• Check labels and warnings for name brand drugs when selecting generic medications. Federal law requires generic and name brand labeling to be identical.

 

Top Investment Scams that Target the Elderly

sad old man, investment fraudThe elderly are favorite targets for investment scammers because they are often technologically illiterate, suffer diminished mental faculties, and are believed to be wealthy, making them vulnerable to investment scams. Financial scams targeting the elderly are so prevalent that the National Council on Aging (“NCOA”) dubbed it “the crime of the 21st Century.”

Unfortunately, financial crimes are difficult to prosecute and heavily underreported. Moreover, according to the NCOA, these crimes are being committed by family members, specifically, a grandparent’s adult children, grandchildren, and nieces and nephews.

Medicare/Health Insurance Scams

This scheme targets adults who qualify for Medicare coverage (i.e. those aged 65 and over). Fraudsters will pose as Medicare or Medicaid representatives to collect information about the victim and use that information to file fraudulent charges to Medicare and Medicaid. Some police event report that these criminals set up fake mobile clinics and provide bogus medical services to complete their illusion. These crimes are often committed by sophisticated individuals who understand how to manipulate victims and Medicare/Medicaid.

Counterfeit Prescription Drugs

As medical costs increase, including prescription drugs, many elderlies are turning to the Internet to locate cheaper, specialized drugs. Sadly, unscrupulous individuals set-up fake websites peddling cheaper, counterfeit drugs that the elderly purchase.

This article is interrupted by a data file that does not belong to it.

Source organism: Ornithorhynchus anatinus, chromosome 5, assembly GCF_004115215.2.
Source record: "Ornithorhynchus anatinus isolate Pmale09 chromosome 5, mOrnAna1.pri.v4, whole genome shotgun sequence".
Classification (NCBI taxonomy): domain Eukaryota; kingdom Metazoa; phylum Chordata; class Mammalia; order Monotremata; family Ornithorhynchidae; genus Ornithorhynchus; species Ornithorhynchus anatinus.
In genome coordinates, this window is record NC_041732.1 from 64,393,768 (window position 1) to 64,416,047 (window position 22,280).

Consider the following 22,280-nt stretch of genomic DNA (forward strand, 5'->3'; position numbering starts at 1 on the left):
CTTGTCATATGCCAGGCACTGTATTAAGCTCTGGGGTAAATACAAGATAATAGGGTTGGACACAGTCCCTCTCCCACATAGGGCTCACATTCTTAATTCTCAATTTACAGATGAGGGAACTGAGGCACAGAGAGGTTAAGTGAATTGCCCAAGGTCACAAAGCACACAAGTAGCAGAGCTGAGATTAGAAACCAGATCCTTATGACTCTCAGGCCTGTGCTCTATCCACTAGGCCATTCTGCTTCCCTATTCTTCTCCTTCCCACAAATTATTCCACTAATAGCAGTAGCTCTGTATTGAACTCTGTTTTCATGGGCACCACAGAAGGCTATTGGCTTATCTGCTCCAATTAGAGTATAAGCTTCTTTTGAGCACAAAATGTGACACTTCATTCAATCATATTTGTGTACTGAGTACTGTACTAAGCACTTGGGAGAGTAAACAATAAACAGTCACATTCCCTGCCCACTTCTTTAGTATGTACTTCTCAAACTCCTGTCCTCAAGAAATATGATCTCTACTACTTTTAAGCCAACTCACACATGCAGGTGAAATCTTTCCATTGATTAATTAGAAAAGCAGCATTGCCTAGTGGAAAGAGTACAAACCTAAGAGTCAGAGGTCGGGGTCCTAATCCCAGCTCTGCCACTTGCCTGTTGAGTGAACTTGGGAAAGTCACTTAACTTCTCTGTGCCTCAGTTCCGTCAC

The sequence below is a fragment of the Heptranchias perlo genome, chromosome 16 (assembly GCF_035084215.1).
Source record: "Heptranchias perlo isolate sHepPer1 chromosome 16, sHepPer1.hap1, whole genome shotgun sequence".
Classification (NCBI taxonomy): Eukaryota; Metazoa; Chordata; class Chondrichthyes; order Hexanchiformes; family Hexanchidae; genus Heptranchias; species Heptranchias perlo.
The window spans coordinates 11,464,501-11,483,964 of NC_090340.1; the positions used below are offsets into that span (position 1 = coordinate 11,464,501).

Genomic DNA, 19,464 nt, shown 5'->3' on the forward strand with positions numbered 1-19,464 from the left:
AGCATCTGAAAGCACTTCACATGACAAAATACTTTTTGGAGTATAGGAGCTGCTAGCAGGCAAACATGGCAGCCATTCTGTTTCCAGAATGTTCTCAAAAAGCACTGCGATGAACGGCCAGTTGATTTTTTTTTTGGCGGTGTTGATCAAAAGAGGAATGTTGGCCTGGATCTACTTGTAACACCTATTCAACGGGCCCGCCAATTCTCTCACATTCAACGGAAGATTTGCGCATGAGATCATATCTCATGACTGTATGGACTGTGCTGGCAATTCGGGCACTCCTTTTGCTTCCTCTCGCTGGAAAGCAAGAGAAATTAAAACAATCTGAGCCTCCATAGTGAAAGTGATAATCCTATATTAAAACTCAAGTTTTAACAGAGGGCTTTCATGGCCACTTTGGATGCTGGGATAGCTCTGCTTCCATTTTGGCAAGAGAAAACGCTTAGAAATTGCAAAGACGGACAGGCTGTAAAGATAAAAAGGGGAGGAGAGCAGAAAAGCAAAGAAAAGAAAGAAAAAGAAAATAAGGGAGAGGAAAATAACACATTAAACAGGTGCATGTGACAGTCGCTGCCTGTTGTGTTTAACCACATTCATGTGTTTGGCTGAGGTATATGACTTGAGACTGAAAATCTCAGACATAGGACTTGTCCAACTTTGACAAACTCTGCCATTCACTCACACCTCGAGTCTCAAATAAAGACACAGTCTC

Aside from having their money stolen, these victims are also at risk of suffering adverse medical consequences related to the counterfeit drugs they are ingesting and because they are not taking the medicine that they need.

Funeral and Cemetery Scams

The FBI has released a bulletin describing two funeral scams. One method involves the scammers reading the obituaries, attending the funeral or wake for the deceased person, and then posing as a debt collector or creditor. The scammer will take advantage of the grieving spouse or family member to attempt to extort money from the individual.

In the other method, disreputable funeral homes use the obscurity surrounding their industry to attach unnecessary charges and costs to a bill. Funerals cost several thousands of dollars, and these funeral companies use that to their advantage by hiding fraudulent charges in the bill. Additionally, some of these funeral homes will insist that a person is buried in an expensive casket when a cremation is an acceptable option. Essentially, funeral homes try to “up-sell” their services and products by obscuring costs and facts.